Israeli Prime Minister Benjamin Netanyahu paid a surprise visit to Oman in October, the first official visit by an Israeli leader in over two decades. Palestinian President Mahmoud Abbas also traveled to Oman days before Netanyahu’s trip, leading to speculation that Oman could be acting as a go-between for another round of Israeli-Palestinian peace talks. In an interview with WPR, Giorgio Cafiero, founder and CEO of Gulf State Analytics, a geopolitical risk consultancy, discusses this recent flurry of diplomatic activity in the context of Oman’s historical efforts to break impasses in a number of regional conflicts.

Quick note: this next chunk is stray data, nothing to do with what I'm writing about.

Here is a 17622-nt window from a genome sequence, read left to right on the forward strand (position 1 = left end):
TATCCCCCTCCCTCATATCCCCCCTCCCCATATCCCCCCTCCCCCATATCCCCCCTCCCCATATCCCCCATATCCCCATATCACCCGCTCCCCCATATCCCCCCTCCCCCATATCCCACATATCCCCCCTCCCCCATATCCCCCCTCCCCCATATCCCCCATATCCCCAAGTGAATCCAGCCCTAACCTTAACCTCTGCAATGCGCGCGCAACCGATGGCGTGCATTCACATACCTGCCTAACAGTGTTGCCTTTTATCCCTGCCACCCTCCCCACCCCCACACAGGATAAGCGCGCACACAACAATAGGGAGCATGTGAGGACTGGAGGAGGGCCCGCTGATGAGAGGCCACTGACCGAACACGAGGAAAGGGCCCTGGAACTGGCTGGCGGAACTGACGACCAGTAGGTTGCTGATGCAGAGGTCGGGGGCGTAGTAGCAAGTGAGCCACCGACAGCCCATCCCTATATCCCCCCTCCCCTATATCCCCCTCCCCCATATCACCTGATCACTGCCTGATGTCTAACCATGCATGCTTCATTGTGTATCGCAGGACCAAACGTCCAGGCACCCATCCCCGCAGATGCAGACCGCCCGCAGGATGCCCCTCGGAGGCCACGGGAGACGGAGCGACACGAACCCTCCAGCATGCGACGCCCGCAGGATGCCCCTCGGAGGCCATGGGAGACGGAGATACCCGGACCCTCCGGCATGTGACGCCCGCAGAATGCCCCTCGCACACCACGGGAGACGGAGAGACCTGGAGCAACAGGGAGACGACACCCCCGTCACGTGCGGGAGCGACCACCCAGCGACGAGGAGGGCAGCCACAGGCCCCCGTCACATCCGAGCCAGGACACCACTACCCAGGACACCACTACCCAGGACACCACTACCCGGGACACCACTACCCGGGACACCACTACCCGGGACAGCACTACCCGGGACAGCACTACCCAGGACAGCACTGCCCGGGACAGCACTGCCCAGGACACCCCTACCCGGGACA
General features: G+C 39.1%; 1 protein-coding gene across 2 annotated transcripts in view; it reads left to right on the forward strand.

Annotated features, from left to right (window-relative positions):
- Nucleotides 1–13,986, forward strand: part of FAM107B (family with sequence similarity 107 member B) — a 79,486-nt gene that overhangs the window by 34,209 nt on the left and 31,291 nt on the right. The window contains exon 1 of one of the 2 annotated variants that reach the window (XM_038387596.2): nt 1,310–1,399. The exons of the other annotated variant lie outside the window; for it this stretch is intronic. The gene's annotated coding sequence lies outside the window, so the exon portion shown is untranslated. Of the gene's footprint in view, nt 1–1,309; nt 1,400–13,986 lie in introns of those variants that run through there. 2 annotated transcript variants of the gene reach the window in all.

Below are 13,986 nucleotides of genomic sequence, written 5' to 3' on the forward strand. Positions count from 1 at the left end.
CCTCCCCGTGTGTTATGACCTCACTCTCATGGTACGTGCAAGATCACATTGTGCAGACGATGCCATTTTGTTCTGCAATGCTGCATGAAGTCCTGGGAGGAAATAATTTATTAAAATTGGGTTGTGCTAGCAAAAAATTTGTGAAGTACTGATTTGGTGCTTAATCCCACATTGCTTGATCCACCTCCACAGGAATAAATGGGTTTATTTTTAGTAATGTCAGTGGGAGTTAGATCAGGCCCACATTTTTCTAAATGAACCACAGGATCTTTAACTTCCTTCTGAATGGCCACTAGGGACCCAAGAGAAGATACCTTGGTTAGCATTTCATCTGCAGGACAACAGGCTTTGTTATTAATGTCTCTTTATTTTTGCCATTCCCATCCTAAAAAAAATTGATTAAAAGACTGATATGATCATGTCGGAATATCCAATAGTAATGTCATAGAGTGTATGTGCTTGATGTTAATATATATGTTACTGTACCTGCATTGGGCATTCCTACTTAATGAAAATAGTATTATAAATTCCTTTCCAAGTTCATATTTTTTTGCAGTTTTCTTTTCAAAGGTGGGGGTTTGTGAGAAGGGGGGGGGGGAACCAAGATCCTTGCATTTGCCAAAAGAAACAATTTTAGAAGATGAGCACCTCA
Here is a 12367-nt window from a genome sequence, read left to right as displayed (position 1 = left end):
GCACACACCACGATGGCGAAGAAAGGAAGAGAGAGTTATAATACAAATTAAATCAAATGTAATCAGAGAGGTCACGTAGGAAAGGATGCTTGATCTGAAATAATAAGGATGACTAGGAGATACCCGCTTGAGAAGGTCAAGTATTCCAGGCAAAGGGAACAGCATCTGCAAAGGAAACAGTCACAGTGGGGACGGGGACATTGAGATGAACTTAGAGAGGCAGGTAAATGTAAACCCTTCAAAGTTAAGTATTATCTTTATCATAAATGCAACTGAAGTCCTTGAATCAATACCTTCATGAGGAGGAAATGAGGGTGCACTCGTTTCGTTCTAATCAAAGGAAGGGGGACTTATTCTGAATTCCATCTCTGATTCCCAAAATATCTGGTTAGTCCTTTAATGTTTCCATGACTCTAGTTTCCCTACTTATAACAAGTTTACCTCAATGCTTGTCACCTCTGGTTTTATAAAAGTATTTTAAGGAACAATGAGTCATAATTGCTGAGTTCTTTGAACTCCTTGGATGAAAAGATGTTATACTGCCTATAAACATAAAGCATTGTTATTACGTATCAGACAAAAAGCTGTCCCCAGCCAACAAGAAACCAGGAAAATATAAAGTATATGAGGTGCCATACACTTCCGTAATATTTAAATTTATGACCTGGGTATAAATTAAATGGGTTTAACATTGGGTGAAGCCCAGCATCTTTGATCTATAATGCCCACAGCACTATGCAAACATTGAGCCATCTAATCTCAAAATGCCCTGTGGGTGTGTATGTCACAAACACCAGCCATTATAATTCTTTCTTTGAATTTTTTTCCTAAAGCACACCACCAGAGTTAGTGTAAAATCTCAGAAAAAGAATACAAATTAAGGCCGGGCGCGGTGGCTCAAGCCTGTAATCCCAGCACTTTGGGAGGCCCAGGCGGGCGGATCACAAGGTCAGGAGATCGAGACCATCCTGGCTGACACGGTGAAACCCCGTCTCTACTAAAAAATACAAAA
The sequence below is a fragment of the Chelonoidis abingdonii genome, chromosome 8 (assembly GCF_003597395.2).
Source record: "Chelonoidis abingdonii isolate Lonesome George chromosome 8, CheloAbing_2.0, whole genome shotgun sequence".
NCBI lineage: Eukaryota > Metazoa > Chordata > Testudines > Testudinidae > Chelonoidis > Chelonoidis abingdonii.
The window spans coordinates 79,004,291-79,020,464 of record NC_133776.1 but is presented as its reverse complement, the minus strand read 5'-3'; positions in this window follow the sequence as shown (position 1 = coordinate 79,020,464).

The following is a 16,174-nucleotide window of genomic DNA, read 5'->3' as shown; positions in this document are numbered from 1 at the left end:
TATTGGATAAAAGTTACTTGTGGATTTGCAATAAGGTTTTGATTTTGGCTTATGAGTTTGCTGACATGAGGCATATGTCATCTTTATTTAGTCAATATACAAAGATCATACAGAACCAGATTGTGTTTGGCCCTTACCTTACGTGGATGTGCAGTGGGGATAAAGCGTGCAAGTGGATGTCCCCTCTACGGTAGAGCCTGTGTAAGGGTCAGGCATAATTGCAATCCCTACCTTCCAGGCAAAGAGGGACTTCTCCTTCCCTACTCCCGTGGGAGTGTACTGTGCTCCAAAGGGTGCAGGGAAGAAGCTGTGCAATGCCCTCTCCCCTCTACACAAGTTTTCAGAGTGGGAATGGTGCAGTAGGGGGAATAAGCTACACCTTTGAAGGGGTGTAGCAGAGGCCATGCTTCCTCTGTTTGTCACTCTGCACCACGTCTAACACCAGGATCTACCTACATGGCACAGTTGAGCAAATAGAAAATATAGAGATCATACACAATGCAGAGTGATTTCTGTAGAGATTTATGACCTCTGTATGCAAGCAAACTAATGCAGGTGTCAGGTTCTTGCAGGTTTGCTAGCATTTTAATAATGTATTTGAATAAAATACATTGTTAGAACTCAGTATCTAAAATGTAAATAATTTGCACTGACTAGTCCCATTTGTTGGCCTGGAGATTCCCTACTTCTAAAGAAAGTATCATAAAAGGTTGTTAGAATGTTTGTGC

World Politics Review: What is the significance of Netanyahu’s visit to Oman, coming on the heels of a similar trip by Abbas?
Giorgio Cafiero: Contacts between Oman and Israel are relatively recent, but not new. Diplomats from Muscat first engaged their Israeli counterparts in the early 1990s, establishing the basis for a relationship that has mostly been quiet and low-profile ever since. Netanyahu’s visit to the sultanate this year was a watershed moment, not only for Israeli-Omani ties but also for Israel’s engagement with the greater Islamic world. The visit came as several Gulf Arab states are moving toward warmer and increasingly normalized ties with Israel. Although Oman and Israel do not have formal diplomatic relations, Muscat believes that dialogue and engagement between Israeli officials and their Arab counterparts will ultimately serve Oman’s interests as well as those of the region.